Since the early 2000s, there has been a growing recognition by the research community that the sex of cells, tissues, animals, and humans matter in biomedical science. Every cell has a sex, with sex differences beginning at conception and varying along the lifecycle. When sex is taken into account, it promotes reproducibility of research findings and increases scientific rigor by allowing results to be generalizable to both males and females. When sex is not taken into account, important effects may be missed. Failure to consider sex in biomedical research can come at the cost of human lives, as illustrated in the case of health advisories that make post-market sex-specific dosage recommendations or post-market adverse reactions reporting that show differences between men and women.
Much of our understanding of human disease and physiology stems from research on cells, tissues and animals, prior to trials conducted in humans. Sex considerations in biomedical research provide a foundational understanding of human biology, which can inform research and development of therapeutic interventions. Differences in the epidemiology of disease and the effect of sex chromosomes or sex hormones suggest that pathophysiologic mechanisms may vary according to sex.
Despite the importance of sex considerations in biomedical research, many researchers have not fully explored the potential for discovery accounting for sex as a biological variable in their studies.
This funding opportunity aims to encourage biomedical scientists to include sex as a variable in their research questions and experimental designs. In support of this aim, the Institute of Gender and Health (IGH) has developed a free online course that examines how sex can be integrated into biomedical research at every stage of the research project.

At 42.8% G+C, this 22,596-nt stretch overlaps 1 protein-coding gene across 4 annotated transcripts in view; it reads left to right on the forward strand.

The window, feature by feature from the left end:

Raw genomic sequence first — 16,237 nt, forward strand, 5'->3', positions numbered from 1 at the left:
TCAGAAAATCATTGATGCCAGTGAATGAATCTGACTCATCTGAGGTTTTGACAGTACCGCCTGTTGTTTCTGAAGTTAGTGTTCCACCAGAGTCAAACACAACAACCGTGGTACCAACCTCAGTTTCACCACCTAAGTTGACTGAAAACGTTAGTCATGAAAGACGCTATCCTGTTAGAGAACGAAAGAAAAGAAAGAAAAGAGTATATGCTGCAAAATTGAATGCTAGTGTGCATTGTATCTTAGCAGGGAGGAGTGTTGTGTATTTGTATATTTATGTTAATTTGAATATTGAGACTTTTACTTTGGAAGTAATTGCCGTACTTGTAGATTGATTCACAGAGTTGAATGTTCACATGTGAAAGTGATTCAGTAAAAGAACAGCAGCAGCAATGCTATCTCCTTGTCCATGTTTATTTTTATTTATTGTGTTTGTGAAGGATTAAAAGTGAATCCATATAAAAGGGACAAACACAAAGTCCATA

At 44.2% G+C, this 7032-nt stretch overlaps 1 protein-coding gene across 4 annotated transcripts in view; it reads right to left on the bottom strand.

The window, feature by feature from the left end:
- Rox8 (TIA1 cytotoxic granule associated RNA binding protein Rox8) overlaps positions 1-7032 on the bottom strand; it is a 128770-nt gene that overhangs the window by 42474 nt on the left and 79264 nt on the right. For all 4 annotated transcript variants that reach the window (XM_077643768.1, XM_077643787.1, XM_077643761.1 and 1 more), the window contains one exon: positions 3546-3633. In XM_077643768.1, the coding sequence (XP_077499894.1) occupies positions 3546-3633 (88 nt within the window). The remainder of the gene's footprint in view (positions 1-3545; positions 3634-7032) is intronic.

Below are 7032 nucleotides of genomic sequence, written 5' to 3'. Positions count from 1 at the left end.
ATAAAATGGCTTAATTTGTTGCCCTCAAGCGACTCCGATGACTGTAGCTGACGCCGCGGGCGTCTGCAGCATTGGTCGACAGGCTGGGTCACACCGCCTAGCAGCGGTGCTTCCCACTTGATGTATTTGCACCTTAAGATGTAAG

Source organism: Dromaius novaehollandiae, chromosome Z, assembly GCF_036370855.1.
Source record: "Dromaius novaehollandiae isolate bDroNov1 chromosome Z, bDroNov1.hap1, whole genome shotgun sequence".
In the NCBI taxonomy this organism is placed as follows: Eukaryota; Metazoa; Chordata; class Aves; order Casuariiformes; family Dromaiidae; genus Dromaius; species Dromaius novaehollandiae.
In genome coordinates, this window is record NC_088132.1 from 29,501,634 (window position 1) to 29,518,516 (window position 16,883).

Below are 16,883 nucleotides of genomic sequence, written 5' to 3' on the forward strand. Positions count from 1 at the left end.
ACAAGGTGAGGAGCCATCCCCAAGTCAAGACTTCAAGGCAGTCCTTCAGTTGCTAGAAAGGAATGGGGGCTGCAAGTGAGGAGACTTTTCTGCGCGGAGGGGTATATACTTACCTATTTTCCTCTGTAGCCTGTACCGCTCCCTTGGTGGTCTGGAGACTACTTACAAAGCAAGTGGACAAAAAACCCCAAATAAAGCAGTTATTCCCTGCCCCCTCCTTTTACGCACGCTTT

Relevant Research Areas
The Institutes of Gender and Health, Aging, Cancer Research, Circulatory and Respiratory Health, Infection and Immunity, and Musculoskeletal Health and Arthritis will provide funding for applications that are determined to be relevant to the following research area:
Applications must propose to introduce a new research question that incorporates sex as a biological variable into a new or established research project.
Depending on the nature of the research question, the applicant may choose to address one or more of the below relevant research areas:
- Identify sex differences in the mechanism/disease/treatment under study (reporting null findings is also encouraged)
- Explain sex differences (i.e. what is the mechanism underlying observed differences?)
- Explain underlying pathways leading to a common phenotype
- Consider experimental conditions related to sex that need to be taken into account that might affect the study results (confounders or interactions)
- Promote the development and validation of new experimental methods to study sex differences in biomedical research